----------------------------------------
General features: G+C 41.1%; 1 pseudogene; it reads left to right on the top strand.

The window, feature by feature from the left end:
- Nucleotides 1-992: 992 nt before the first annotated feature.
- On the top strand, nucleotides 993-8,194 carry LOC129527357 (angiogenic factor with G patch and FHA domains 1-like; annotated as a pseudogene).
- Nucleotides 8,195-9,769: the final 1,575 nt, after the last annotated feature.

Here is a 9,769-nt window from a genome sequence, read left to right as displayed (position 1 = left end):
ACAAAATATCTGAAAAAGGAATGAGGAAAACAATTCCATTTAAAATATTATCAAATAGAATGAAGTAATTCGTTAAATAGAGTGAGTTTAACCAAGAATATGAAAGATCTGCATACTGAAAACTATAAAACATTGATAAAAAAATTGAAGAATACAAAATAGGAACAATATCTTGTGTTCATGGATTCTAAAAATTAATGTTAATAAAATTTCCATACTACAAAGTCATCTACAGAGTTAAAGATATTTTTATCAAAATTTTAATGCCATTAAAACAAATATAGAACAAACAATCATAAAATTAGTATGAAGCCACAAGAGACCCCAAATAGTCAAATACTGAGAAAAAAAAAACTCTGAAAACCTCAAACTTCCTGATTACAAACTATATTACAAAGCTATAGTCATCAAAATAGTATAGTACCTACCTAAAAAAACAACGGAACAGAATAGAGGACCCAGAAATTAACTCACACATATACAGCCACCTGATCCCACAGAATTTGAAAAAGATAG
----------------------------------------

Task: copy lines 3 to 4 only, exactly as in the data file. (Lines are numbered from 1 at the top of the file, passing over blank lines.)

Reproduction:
- Nucleotides 1-992: 992 nt before the first annotated feature.
- On the top strand, nucleotides 993-8,194 carry LOC129527357 (angiogenic factor with G patch and FHA domains 1-like; annotated as a pseudogene).